Saturday, April 06, 2013

Kentucky governor allows hemp bill

Today was the day many were waiting for - to see if Kentucky governor Steve Beshear would appove
or veto the hemp bill. He did neither. He took the coward's way out and just let it go. But at least we can't complain. Next step is federal approval, and for that we now have almost 1,000 signatures on the petition to the White House - Feel free to add your name if you have not already. Below is the article by Joseph Gerth in the Courier-Journal:

Gov. Steve Beshear will allow legislation permitting hemp production in Kentucky to become law without his signature, and supporters of the measure say they plan to turn their attention toward Washington in hopes of knocking down federal barriers to the crop.

The bill will officially become law at the end of the day today but will have no real effect unless the federal government declassifies hemp as an illegal drug or grants Kentucky a waiver that would allow people to start growing the plant, which is native to Kentucky.
“We’re going to be figuring out a strategy about going to Washington and trying to get a waiver or trying to get them to lift the ban,” said state Rep. Paul Hornback, R-Shelbyville, the primary sponsor of the bill.
Agriculture Commissioner James Comer, a key proponent of the legislation, said he plans to talk next week with U.S. Sen. Rand Paul and U.S. Rep. John Yarmuth about how to obtain federal permission to grow the crop. “I hope farmers can start putting seeds in the ground next spring.”
Hemp fiber, oil and seed have a variety of uses, including clothing and fuel. Hornback said the market for hemp products in the United States is more than $400 million annually, which he expects to increase if cultivation resumes in the country.
Hornback and Comer argued that, as one of the first states to allow hemp farming, Kentucky could attract processors they speculate could employ hundreds. Opponents have been concerned that legal hemp would complicate efforts to spot illegal marijuana plants. The two are identical in appearance, but hemp has a fraction of marijuana’s intoxicating ingredient THC.
Hornback hopes to arrange meetings with people from the White House, the U.S. Department of Agriculture and hemp processors to demonstrate how Kentucky would license hemp farmers and conduct tests to make sure they are growing hemp and not marijuana.
Beshear said he was torn between Kentucky’s need for more farm income and concern about hemp’s similarity to marijuana.
“I strongly support efforts to create additional legal cash crops for our farming communities. At the same time we have a tremendous drug problem in Kentucky, and I want to make sure that we don’t do anything that will increase that drug problem,” he said.
Hornback said it’s understandable that Beshear wouldn’t sign the bill because State Police Commissioner Rodney Brewer has opposed the measure, saying that it’s impossible for officers to tell the difference between hemp and marijuana.
“I still share some of the same concerns that our law enforcement officials have about the impact that hemp cultivation may have on our drug eradication efforts,” Beshear said. “But the bottom line is that (Senate Bill) 50 won’t allow industrial hemp to be grown or sold unless and until the federal government takes the very big step of legalizing the crop in some way.”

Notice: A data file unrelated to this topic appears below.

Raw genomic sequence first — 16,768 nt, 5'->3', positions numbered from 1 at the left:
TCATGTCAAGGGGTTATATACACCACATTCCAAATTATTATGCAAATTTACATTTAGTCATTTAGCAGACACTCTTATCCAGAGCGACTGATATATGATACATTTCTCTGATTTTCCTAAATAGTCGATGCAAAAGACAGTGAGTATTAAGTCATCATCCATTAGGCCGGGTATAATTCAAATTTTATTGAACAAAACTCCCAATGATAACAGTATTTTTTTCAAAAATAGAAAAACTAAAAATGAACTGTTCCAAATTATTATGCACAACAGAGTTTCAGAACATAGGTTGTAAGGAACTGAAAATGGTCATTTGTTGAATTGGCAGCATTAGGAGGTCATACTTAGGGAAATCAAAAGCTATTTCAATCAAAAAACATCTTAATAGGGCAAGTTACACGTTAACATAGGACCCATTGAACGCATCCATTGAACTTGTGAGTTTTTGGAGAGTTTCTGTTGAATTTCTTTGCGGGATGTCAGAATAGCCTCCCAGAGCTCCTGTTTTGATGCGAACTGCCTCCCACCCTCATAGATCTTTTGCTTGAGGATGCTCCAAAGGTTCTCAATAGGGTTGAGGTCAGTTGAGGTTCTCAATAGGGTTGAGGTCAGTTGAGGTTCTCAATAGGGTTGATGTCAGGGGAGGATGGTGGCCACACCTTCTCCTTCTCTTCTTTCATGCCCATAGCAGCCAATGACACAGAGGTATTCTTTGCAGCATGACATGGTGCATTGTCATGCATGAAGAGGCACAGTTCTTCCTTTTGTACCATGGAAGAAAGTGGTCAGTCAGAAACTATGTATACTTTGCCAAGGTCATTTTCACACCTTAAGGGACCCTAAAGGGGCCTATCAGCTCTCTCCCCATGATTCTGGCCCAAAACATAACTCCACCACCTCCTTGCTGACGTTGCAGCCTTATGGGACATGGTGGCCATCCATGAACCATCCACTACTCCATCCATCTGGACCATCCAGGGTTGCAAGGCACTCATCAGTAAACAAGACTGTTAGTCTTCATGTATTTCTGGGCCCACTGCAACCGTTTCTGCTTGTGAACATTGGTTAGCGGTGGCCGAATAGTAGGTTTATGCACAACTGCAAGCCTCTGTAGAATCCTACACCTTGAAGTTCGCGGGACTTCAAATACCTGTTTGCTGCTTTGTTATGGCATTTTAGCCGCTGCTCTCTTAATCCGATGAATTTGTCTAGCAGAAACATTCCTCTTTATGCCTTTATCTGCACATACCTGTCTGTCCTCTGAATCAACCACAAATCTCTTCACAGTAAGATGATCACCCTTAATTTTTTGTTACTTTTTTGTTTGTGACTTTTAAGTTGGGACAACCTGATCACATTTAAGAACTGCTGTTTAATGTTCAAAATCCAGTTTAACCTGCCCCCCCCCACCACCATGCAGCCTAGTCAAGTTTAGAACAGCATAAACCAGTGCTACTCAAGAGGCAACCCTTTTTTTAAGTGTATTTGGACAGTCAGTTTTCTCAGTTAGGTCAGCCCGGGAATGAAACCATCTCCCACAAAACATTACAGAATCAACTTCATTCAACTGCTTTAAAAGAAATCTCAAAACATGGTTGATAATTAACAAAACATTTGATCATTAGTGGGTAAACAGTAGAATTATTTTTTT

“I don’t take offense to that,” Hornback said. “I understand his position.”
Comer said he’s not surprised Beshear didn’t sign the bill. “The whole time I’ve been in Frankfort, nobody has rolled out the red carpet for me on this,” he said.
Under the law, the University of Kentucky will house the Kentucky Industrial Hemp Commission, which will oversee hemp production. But the state Department of Agriculture can — at the commission’s request — test industrial hemp to ensure it’s not marijuana, process license requests, coordinate commission meetings and provide financial accounting for the commission.
The plant is still classified the same as marijuana by the federal government and producing hemp in Kentucky would require either a change in that classification or a federal waiver. Kentucky’s two senators, Yarmuth, D-3rd District, and U.S. Rep. Thomas Massie, R-4th District, support changing the classification.
Paul and Yarmuth have promised to work to get a waiver for Kentucky that would allow hemp production to begin when the framework set out by the new law is in place.
Massie has filed a bill that would nullify the federal prohibition of hemp in states that have laws allowing it.
The measure was one of the most contentious of the 2013 legislative session, with Senate Republicans giving strong support in the early days but House Democrats blocking passage until the General Assembly’s final hours.
Democrats argued that the bill wasn’t necessary because an earlier law tied Kentucky’s hemp policy to whatever federal law is at that time.
But the bill, which Comer shepherded through the legislature, passed after a last-minute compromise.

1 comment:

Carlos said...

The petition now has someone from each state! Lots of course from Kentucky. And they are all demanding the White House and the rest of the body politic get real.
Check it out at